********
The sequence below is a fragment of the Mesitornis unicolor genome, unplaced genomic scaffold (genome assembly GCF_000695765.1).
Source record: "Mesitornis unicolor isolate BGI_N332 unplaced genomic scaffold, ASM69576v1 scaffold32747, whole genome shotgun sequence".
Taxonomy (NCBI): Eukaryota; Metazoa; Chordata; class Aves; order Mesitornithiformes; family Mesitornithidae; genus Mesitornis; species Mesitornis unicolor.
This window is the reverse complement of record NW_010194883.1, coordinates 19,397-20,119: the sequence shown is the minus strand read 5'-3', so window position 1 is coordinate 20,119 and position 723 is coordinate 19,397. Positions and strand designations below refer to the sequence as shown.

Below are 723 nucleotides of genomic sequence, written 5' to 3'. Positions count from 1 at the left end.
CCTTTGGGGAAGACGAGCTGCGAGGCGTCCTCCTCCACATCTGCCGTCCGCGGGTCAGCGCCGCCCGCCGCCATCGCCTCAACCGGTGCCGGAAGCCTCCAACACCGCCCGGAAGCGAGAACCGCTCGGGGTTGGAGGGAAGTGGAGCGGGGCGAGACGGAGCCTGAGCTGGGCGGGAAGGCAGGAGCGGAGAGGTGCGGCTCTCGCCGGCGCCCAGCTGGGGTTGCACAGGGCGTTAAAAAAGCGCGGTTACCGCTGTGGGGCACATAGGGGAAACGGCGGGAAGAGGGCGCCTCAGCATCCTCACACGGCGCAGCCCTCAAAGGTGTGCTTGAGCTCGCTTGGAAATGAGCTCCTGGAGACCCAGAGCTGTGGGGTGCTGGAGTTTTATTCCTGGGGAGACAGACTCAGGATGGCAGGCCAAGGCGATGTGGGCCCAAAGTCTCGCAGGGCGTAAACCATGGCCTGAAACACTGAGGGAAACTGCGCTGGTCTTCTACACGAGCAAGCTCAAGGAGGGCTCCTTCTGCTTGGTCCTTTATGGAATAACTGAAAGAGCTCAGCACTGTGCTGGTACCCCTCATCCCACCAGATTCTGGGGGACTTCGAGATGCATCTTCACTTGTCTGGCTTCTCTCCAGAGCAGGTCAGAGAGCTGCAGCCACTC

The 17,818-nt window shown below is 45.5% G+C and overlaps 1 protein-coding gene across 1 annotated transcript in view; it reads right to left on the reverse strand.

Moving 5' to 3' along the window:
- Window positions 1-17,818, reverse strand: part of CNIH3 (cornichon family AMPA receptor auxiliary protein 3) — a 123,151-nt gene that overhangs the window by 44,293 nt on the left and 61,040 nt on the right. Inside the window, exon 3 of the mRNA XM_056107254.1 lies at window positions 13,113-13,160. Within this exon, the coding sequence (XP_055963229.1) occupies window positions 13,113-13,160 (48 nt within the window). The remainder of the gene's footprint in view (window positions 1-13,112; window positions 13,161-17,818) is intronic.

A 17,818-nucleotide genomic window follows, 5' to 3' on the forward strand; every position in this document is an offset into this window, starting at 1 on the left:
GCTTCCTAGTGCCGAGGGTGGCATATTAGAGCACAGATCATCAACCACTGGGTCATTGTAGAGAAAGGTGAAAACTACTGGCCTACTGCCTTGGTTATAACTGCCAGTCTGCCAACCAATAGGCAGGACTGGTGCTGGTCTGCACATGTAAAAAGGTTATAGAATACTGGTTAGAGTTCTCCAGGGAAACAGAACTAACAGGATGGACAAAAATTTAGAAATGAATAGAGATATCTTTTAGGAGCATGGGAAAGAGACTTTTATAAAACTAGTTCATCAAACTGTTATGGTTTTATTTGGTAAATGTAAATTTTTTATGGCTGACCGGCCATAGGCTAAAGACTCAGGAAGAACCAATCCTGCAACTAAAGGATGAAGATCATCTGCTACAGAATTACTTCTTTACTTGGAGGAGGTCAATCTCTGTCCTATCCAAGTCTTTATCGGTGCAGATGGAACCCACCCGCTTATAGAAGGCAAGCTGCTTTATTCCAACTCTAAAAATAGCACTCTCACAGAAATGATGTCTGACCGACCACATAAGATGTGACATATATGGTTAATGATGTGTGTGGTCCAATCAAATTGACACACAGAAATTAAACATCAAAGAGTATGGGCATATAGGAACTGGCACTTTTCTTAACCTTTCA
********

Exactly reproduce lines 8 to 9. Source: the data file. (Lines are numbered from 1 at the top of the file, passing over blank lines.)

Moving 5' to 3' along the window:
- Window positions 1-17,818, reverse strand: part of CNIH3 (cornichon family AMPA receptor auxiliary protein 3) — a 123,151-nt gene that overhangs the window by 44,293 nt on the left and 61,040 nt on the right. Inside the window, exon 3 of the mRNA XM_056107254.1 lies at window positions 13,113-13,160. Within this exon, the coding sequence (XP_055963229.1) occupies window positions 13,113-13,160 (48 nt within the window). The remainder of the gene's footprint in view (window positions 1-13,112; window positions 13,161-17,818) is intronic.